Barcelona should be rocking this week, what with VMworld Europe (October 12-15), and the news that Dell intends to acquire EMC, which owns 81% of VMware. So an announcement that vRealize, VMware’s hybrid cloud management platform, is getting a makeover, can easily get lost in the noise. Due to ship later this quarter, VMware vRealize Automation and vRealize Business Standard are now sporting shiny new release numbers (7), but more importantly, they address some of the cloud issues confronting a half-million vSphere users..
“The last couple of years people were playing at this (cloud management) at various levels,” said Sajai Krishnan, VP of Product Marketing, Management Suites Business Unit, VMware. Now the market would like to know what their true costs are, he told IT Trends & Analysis.
VMware is one of the leaders in cloud management, he said, and the new releases incorporate the three elements of a cloud management platform: automation, operations and business. vRealize Automation makes it easier for teams to automate the lifecycle of infrastructure and application resources, while vRealize Business makes it easier to understand the cost of infrastructure services.
While these are upgrades, and should appeal to vRealize users, Krishnan believers the biggest upside is outside this segment. “The good news is with over 500,000 customers with vSphere… we can seek them out”. “It’s very easy for vSphere customers to carve out portions of their infrastructure that they want to ‘cloudify’.”
He said new customers are coming off the sidelines as they look for agility through automation. We get them enough choice to address agility without losing sight of security, he added.
One of the big challenges of networking and security is that it is a very mix-and-match business with a lot of room for error, said Krishnan. “This helps to avoid that by bringing in automation…”
Everything cloud is getting increasing attention, and hybrid is no exception. According to one report, the hybrid cloud market will be worth just under $90 billion by 2019, a Compound Annual Growth Rate (CAGR) of 27.3% from $25.28 billion in 2014.
A more recent IDC study puts total worldwide spending on cloud IT infrastructure – i.e. servers, storage and Ethernet switches – will top $32.6 billion for the year, a 24% increase on last year’s total. Public cloud spending will increase by 29.6% year-over-year, while private cloud will rise by 15.8%. Non-cloud infrastructure spending will drop by 1.6% in 2015, to $66.8 billion.
IDC forecasts that cloud IT infrastructure spending will grow at a CAGR of 15.1%, hitting $53.1 billion by 2019, giving it a 46% share of the market overall. Public cloud will account for most of that, growing at 16.3% CAGR to $33.6 billion, while private cloud will grow 13.2% CAGR to $19.4 billion in 2019. Non-cloud IT infrastructure spending will continue its downward spiral, dropping by 1.7% CAGR over the same period.
Although VMware represents a small portion of EMC’s business, unlike the latter, it has been growing, and has solid footholds in several hot markets – virtualization, cloud and datacenter. IDC reports that VMware is the biggest vendor for cloud system management software with 21.6% of the $2.3 billion market, and it is also the top vendor in the $2 billion data center automation software market with a 24% share.
Stu Miniman, Wikibon: VMware “has one of the best ecosystems in the marketplace,” he noted. “That being said, it’s not the coolest thing. It’s not the hottest thing. And you have to be careful that the market doesn’t leave you behind.”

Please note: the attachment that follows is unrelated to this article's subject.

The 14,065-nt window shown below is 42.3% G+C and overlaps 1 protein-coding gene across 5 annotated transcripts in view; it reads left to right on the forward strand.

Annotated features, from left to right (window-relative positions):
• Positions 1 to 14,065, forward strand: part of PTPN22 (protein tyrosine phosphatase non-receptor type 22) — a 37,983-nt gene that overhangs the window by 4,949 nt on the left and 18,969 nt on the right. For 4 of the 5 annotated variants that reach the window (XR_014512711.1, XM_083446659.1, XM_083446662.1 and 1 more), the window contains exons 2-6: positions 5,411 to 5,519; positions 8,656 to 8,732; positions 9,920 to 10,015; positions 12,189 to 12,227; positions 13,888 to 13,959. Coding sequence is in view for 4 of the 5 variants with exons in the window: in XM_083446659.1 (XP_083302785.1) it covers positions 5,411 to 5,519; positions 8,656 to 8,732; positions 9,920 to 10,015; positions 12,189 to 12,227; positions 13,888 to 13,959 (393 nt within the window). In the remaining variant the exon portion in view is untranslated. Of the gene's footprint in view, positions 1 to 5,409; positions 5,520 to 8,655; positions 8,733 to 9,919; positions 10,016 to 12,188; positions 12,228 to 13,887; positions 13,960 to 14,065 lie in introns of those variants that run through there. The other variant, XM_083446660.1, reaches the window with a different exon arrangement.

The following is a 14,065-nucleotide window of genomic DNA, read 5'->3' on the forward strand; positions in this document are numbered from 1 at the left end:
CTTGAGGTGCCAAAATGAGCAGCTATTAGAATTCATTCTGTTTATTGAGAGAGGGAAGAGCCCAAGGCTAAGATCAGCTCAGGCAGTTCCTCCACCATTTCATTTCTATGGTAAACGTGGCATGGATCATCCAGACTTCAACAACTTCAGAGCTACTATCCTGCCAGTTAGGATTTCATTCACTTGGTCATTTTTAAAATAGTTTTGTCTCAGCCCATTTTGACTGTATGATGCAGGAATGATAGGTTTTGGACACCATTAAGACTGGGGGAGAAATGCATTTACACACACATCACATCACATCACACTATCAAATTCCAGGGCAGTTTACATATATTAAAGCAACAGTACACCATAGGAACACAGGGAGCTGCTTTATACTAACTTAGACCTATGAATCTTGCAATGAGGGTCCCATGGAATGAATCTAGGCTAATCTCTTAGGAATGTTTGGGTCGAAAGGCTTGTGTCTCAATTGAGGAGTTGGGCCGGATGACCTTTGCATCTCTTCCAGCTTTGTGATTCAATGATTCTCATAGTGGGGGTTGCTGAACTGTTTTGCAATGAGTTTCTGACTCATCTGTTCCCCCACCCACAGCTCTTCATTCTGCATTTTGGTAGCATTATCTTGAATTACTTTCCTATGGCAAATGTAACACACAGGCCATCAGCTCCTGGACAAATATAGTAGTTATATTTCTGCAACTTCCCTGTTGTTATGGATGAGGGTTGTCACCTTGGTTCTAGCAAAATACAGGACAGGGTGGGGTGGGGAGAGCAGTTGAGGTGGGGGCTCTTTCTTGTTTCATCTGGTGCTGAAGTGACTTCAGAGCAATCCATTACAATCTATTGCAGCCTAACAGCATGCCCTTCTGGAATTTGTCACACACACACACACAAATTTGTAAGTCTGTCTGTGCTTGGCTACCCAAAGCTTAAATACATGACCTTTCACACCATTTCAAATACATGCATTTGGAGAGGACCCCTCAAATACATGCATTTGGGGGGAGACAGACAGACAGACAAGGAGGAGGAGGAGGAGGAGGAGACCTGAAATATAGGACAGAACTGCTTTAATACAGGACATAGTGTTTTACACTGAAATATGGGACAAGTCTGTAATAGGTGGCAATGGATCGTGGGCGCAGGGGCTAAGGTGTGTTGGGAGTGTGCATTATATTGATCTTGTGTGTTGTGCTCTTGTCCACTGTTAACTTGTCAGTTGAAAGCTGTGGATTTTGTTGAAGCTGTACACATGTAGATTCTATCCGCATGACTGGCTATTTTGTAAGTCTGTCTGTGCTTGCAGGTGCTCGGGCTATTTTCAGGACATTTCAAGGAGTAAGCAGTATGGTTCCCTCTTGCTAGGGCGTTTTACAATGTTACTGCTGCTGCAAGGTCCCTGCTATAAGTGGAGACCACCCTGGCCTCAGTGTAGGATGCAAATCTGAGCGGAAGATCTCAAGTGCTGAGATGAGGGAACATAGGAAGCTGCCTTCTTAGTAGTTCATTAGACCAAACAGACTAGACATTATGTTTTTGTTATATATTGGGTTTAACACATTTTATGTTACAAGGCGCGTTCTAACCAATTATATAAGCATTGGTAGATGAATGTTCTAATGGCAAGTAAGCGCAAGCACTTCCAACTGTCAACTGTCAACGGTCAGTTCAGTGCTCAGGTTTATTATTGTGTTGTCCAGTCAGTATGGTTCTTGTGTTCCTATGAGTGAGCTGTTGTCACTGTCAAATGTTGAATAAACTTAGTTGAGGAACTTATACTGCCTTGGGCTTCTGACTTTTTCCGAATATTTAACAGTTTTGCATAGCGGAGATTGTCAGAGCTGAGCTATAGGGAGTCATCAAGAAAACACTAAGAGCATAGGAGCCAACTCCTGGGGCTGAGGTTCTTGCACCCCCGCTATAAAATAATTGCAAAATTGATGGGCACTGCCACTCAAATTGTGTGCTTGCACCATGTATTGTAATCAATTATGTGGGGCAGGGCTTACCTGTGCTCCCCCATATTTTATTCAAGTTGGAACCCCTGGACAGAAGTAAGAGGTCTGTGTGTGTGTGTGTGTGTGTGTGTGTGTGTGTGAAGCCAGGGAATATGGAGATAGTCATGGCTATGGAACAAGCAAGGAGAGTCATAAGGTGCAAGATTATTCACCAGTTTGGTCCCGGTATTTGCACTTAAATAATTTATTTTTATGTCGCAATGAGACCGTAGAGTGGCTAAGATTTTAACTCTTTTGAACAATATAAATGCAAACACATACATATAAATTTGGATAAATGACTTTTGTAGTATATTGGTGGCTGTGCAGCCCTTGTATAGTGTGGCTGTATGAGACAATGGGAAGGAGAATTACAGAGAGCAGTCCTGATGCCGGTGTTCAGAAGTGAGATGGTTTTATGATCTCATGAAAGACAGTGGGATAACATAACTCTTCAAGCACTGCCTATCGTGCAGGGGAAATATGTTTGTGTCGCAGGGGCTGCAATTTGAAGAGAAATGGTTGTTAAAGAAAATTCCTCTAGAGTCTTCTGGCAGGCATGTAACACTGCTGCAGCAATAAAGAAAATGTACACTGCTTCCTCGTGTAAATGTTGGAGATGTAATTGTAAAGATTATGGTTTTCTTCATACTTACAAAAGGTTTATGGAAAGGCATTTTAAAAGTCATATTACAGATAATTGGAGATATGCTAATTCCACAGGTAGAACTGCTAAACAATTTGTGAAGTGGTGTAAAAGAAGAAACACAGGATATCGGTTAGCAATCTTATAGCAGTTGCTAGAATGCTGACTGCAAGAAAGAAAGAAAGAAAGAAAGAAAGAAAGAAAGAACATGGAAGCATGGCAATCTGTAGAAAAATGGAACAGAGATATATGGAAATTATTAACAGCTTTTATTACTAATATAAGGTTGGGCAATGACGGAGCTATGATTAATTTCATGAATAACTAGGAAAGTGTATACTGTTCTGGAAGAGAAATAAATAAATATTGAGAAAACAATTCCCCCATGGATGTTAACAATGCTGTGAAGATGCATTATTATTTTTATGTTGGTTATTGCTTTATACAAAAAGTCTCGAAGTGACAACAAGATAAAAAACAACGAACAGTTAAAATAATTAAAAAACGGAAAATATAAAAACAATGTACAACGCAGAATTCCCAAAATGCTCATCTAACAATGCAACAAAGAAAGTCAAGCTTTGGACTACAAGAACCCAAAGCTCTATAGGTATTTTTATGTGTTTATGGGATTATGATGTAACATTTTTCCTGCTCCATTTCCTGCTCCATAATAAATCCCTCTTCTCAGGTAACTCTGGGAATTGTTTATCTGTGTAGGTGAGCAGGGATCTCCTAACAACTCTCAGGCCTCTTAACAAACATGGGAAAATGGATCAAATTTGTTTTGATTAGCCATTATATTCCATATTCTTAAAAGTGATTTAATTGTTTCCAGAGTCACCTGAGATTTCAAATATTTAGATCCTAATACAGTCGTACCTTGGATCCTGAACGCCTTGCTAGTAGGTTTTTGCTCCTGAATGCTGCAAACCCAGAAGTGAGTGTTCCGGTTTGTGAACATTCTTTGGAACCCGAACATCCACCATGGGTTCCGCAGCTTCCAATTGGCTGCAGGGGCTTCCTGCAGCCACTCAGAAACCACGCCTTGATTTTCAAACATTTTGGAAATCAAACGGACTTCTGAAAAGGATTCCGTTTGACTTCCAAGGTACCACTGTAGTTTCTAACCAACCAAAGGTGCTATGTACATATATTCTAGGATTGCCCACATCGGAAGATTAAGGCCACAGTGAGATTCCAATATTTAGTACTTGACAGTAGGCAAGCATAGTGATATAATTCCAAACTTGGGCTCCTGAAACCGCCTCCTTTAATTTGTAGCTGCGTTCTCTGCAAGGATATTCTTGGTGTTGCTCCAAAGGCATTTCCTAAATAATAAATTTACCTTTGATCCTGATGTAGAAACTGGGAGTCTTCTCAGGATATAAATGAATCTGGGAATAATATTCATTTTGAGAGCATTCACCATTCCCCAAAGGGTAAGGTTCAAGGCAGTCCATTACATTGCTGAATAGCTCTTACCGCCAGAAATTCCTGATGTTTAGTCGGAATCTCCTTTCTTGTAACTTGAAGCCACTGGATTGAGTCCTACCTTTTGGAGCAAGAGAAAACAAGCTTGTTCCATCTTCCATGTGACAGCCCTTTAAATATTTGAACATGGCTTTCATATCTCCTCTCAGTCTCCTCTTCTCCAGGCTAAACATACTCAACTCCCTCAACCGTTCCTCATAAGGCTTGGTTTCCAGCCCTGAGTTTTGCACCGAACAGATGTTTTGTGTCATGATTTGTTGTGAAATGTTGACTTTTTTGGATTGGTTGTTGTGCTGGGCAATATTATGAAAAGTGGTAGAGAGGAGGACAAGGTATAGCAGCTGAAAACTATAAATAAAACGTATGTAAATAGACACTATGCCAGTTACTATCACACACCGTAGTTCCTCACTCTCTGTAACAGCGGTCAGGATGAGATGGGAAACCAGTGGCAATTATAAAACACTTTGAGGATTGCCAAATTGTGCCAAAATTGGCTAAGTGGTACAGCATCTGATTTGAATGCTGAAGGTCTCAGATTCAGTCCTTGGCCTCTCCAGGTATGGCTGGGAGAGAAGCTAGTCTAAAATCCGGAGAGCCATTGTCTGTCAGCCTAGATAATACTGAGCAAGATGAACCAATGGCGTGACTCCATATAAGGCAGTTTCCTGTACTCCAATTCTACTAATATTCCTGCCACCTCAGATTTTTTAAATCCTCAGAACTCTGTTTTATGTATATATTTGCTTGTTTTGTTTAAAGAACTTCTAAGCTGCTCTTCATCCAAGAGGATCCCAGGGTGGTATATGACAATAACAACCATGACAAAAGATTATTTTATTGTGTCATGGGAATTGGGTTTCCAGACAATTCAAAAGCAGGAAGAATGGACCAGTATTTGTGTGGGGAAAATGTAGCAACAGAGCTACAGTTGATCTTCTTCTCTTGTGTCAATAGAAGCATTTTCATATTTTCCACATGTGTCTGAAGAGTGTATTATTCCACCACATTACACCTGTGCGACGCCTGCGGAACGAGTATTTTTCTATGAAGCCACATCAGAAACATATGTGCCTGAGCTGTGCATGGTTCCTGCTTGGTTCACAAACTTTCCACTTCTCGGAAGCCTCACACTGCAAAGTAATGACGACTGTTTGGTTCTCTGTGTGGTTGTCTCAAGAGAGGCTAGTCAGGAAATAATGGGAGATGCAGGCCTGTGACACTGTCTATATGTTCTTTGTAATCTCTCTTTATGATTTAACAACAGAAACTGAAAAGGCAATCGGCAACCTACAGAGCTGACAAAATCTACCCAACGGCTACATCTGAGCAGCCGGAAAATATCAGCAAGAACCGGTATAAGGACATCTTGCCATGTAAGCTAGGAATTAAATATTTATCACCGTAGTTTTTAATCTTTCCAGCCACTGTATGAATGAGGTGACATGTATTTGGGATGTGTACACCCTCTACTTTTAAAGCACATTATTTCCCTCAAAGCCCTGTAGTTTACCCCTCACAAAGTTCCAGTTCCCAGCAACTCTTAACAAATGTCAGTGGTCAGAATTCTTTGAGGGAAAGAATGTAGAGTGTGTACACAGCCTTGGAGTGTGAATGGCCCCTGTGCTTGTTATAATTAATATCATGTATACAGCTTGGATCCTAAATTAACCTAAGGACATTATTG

David Johnson, Forrester: “VMware’s strength has been making the difficult pieces easier,” he said. “So, as complexity goes up, the opportunity for a closed platform or a proprietary vendor who can coordinate and get things done goes up as well, because otherwise, the complexity is too high.” This ability to simplify might be VMware’s saving grace.
Matt Eastwood, IDC: “So, the challenge that I see, and it’s not unique to just VMware, is that they have to deliver that message not just to infrastructure folks, but to the developer audience. And that’s not a core constituency that they spend a lot of time talking to.”
Mindy Cancila, Gartner: VMware “must do three key things to remain relevant as organizations adopt public cloud services: accelerate investments to mature the vCloud Air platform; protect and evolve the large, existing ESX install base; and continue building integration between VMware environments and other public clouds.”
Mike Matchett, Taneja Group: VMware is keeping up with it all, he said. “Right now, I think the value proposition that VMware is offering is shifting adequately, and in fact, quite admirably, to cover and extend into containers and extend into cloud.”
Eric Hanselman, 451 Research: The transition away from the legacy data center is going to take a significant amount of time, he noted. And at any rate, “VMware has the ability to work both sides of that equation.”
The Fiddly Bits
VMware vRealize Automation 7 introduces unified service blueprint capabilities that will enable IT and DevOps teams to simplify and accelerate the delivery of integrated multi-tier applications with application-centric networking and security across clouds. It will be available as a standalone product and as part of VMware vCloud Suite and VMware vRealize Suite. The software is sold standalone in two editions: Advanced ($400 per Operating System Instance or OSI) and Enterprise ($775 per OSI). The vRealize Suite is available in two editions: Advanced ($6,750 per CPU) and Enterprise ($9,950 per CPU).
VMware vRealize Business Standard 7 introduces several new and enhanced capabilities to provide IT teams with increased transparency and control over the costs and quality of IT services. It will be available standalone product and as part of VMware vCloud Suite and VMware vRealize Suite. The software is sold standalone in 25 OSI packs at $200 per OSI.